The more people see and hear Mitt Romney, the more comfortable they become with him. This simple fact is behind Romney's surging in the polls to draw even with the president.
And it has party politicos starting to believe in him:
Interviews with about two dozen Republican elected officials, aides, strategists and lobbyists reveal a newfound optimism that with a competent, on-message campaign, Romney will be at least competitive with a weakened incumbent. That's a dramatic shift from the fatalistic view many party stalwarts shared mere weeks ago.
"Romney is a lot better off than I expected him to be this quickly," said former Mississippi Gov. Haley Barbour,, who cast a primary vote for Newt Gingrich. "A lot of people were concerned that Romney, with his being the least conservative of all the Republican candidates, was going to have to work hard to unite the party - that he would have a serious sales job on his hands. But President Obama has apparently taken care of that for him."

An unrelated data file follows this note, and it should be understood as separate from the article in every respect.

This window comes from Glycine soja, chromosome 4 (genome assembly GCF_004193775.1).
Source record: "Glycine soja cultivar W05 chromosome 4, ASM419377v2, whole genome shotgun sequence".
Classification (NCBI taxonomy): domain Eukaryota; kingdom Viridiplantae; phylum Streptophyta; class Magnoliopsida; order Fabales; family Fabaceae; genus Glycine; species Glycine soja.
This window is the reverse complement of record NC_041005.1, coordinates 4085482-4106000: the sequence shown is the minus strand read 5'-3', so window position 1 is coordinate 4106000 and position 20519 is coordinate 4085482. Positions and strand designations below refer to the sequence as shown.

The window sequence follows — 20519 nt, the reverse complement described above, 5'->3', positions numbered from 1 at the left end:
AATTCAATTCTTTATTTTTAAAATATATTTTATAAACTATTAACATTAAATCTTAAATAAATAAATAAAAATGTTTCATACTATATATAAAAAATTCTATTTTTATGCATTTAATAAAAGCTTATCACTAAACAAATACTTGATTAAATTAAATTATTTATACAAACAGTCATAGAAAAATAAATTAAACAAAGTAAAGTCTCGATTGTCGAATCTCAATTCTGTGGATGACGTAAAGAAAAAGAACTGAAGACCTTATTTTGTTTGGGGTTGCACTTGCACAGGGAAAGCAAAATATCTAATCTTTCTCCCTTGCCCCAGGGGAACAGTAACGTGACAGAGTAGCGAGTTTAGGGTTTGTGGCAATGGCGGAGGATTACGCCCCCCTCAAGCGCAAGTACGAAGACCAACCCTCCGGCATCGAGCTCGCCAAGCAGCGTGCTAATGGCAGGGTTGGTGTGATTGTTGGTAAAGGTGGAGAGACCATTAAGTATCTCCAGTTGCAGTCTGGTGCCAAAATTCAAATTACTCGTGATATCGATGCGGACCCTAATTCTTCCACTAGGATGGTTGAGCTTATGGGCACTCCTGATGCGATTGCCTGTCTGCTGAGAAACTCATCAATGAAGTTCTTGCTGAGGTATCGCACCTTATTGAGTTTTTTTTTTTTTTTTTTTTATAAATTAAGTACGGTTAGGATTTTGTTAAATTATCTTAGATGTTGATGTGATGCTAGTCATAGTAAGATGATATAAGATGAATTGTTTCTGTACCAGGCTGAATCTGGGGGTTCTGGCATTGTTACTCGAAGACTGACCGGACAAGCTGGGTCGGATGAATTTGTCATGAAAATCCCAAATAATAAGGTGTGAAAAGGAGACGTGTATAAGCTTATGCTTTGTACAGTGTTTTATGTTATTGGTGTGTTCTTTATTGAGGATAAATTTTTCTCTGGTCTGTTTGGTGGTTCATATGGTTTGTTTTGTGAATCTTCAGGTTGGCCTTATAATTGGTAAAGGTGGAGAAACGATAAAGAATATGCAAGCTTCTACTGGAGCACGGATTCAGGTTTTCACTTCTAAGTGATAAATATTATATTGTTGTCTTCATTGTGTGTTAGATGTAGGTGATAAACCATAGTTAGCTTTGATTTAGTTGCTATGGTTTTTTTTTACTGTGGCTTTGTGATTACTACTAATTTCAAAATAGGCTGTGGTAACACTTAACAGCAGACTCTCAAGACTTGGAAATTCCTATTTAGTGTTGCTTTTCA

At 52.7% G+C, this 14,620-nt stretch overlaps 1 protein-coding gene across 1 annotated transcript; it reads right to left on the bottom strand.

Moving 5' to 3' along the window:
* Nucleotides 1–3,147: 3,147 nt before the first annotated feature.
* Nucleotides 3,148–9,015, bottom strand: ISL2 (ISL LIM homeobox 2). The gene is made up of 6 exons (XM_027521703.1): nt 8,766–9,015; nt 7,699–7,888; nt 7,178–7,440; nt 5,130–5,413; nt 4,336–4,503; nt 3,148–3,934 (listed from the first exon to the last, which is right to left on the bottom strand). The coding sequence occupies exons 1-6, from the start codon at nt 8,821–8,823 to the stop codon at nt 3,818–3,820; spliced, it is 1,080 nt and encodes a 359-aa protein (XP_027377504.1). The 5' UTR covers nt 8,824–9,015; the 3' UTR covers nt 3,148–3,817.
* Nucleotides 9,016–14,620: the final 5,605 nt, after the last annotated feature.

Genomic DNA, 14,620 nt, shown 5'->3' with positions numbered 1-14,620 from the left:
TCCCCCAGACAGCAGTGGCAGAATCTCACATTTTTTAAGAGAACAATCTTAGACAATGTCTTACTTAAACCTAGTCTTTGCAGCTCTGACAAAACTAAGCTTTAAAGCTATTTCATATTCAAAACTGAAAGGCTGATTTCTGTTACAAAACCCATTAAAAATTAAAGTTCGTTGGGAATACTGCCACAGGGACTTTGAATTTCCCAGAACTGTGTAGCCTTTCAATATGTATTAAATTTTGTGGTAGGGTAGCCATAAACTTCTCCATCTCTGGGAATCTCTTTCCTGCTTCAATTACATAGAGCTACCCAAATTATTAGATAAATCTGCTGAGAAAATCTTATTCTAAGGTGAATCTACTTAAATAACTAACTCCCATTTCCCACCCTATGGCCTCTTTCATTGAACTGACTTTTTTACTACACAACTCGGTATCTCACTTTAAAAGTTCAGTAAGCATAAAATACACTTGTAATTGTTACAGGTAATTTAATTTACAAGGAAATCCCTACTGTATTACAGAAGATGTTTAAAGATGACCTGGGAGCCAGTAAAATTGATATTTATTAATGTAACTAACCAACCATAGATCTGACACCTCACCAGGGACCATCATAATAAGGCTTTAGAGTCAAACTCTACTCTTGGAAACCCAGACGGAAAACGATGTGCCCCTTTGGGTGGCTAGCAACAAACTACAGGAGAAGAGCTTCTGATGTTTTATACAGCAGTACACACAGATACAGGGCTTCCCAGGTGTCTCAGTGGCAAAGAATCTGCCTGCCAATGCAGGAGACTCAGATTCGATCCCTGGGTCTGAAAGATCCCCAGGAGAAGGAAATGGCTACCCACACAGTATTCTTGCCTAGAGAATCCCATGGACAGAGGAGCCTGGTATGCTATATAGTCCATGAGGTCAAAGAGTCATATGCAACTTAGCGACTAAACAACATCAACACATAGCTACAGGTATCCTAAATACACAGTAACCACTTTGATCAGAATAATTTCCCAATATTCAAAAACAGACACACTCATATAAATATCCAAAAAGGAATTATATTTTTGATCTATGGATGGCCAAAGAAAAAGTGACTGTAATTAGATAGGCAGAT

Barbour said that after a gaffe-filled primary, he expected a bruised Romney "to start down but hopefully not by double digits.
"But that he's this close has surprised and encouraged me - and I think it has encouraged Republicans around the country."
The pros lost sight of the fact that most conservatives want to defeat Barack Obama far more than they ever wanted to beat John Kerry or Al Gore. Romney - for all his faults - has become the vessel for their hopes and it is likely they will turn out in very large numbers for him. Social conservatives will swallow their dislike of Romney's Mormonism and turn out for the candidate as well.
The GOP is far more united than it was with McCain as a candidate. And if Romney can deliver a good mesage, there's no reason for the voters not to elect him and plenty of reasons to throw out Obama.